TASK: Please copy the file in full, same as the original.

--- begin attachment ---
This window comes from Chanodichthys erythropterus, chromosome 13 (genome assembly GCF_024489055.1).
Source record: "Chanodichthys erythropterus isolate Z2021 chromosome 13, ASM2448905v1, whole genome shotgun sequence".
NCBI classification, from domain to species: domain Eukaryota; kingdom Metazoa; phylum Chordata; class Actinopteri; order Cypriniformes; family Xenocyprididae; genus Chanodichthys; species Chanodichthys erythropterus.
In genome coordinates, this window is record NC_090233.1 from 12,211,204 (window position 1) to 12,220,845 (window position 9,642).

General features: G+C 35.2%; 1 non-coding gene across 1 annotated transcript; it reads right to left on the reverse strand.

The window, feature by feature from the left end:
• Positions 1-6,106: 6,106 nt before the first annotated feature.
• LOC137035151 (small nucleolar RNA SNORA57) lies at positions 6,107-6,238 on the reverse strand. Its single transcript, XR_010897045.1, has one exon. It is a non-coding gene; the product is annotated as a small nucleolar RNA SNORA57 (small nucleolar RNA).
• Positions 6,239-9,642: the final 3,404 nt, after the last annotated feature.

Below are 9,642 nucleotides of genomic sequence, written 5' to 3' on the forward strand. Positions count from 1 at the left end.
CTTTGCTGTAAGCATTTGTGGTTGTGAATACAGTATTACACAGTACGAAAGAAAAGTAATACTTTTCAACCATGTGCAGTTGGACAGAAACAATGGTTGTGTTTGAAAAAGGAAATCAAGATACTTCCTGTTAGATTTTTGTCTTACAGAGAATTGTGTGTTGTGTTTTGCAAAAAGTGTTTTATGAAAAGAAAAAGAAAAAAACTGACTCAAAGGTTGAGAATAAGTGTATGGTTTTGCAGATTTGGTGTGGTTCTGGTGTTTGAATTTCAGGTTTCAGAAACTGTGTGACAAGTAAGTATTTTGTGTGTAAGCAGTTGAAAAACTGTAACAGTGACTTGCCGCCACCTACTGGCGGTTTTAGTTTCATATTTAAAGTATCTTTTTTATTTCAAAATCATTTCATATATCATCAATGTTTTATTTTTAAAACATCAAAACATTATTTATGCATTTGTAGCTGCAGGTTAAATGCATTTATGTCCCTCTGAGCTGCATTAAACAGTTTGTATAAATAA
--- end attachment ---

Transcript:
This window comes from Chanodichthys erythropterus, chromosome 13 (genome assembly GCF_024489055.1).
Source record: "Chanodichthys erythropterus isolate Z2021 chromosome 13, ASM2448905v1, whole genome shotgun sequence".
NCBI classification, from domain to species: domain Eukaryota; kingdom Metazoa; phylum Chordata; class Actinopteri; order Cypriniformes; family Xenocyprididae; genus Chanodichthys; species Chanodichthys erythropterus.
In genome coordinates, this window is record NC_090233.1 from 12,211,204 (window position 1) to 12,220,845 (window position 9,642).

General features: G+C 35.2%; 1 non-coding gene across 1 annotated transcript; it reads right to left on the reverse strand.

The window, feature by feature from the left end:
• Positions 1-6,106: 6,106 nt before the first annotated feature.
• LOC137035151 (small nucleolar RNA SNORA57) lies at positions 6,107-6,238 on the reverse strand. Its single transcript, XR_010897045.1, has one exon. It is a non-coding gene; the product is annotated as a small nucleolar RNA SNORA57 (small nucleolar RNA).
• Positions 6,239-9,642: the final 3,404 nt, after the last annotated feature.

Below are 9,642 nucleotides of genomic sequence, written 5' to 3' on the forward strand. Positions count from 1 at the left end.
CTTTGCTGTAAGCATTTGTGGTTGTGAATACAGTATTACACAGTACGAAAGAAAAGTAATACTTTTCAACCATGTGCAGTTGGACAGAAACAATGGTTGTGTTTGAAAAAGGAAATCAAGATACTTCCTGTTAGATTTTTGTCTTACAGAGAATTGTGTGTTGTGTTTTGCAAAAAGTGTTTTATGAAAAGAAAAAGAAAAAAACTGACTCAAAGGTTGAGAATAAGTGTATGGTTTTGCAGATTTGGTGTGGTTCTGGTGTTTGAATTTCAGGTTTCAGAAACTGTGTGACAAGTAAGTATTTTGTGTGTAAGCAGTTGAAAAACTGTAACAGTGACTTGCCGCCACCTACTGGCGGTTTTAGTTTCATATTTAAAGTATCTTTTTTATTTCAAAATCATTTCATATATCATCAATGTTTTATTTTTAAAACATCAAAACATTATTTATGCATTTGTAGCTGCAGGTTAAATGCATTTATGTCCCTCTGAGCTGCATTAAACAGTTTGTATAAATAA